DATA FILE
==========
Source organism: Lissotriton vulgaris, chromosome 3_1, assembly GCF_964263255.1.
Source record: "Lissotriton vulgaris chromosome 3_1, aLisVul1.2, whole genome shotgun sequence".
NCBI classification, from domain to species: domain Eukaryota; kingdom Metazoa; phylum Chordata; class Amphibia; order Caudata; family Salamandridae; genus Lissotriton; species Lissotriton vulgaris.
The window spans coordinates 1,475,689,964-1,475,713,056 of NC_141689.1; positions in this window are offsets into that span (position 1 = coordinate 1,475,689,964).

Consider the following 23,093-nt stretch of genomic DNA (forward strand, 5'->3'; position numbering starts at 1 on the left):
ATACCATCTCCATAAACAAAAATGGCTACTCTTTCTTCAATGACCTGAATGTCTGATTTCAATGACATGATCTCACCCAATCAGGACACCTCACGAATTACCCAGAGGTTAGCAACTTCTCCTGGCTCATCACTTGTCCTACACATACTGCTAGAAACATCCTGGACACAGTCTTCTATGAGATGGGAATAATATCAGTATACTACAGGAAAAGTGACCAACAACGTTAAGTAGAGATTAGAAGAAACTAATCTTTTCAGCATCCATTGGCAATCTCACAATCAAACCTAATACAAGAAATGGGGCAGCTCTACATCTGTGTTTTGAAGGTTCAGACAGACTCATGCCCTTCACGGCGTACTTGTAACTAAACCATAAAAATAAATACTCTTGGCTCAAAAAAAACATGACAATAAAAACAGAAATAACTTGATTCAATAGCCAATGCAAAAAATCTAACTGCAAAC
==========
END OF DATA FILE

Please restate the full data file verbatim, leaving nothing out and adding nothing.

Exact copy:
Source organism: Lissotriton vulgaris, chromosome 3_1, assembly GCF_964263255.1.
Source record: "Lissotriton vulgaris chromosome 3_1, aLisVul1.2, whole genome shotgun sequence".
NCBI classification, from domain to species: domain Eukaryota; kingdom Metazoa; phylum Chordata; class Amphibia; order Caudata; family Salamandridae; genus Lissotriton; species Lissotriton vulgaris.
The window spans coordinates 1,475,689,964-1,475,713,056 of NC_141689.1; positions in this window are offsets into that span (position 1 = coordinate 1,475,689,964).

Consider the following 23,093-nt stretch of genomic DNA (forward strand, 5'->3'; position numbering starts at 1 on the left):
ATACCATCTCCATAAACAAAAATGGCTACTCTTTCTTCAATGACCTGAATGTCTGATTTCAATGACATGATCTCACCCAATCAGGACACCTCACGAATTACCCAGAGGTTAGCAACTTCTCCTGGCTCATCACTTGTCCTACACATACTGCTAGAAACATCCTGGACACAGTCTTCTATGAGATGGGAATAATATCAGTATACTACAGGAAAAGTGACCAACAACGTTAAGTAGAGATTAGAAGAAACTAATCTTTTCAGCATCCATTGGCAATCTCACAATCAAACCTAATACAAGAAATGGGGCAGCTCTACATCTGTGTTTTGAAGGTTCAGACAGACTCATGCCCTTCACGGCGTACTTGTAACTAAACCATAAAAATAAATACTCTTGGCTCAAAAAAAACATGACAATAAAAACAGAAATAACTTGATTCAATAGCCAATGCAAAAAATCTAACTGCAAAC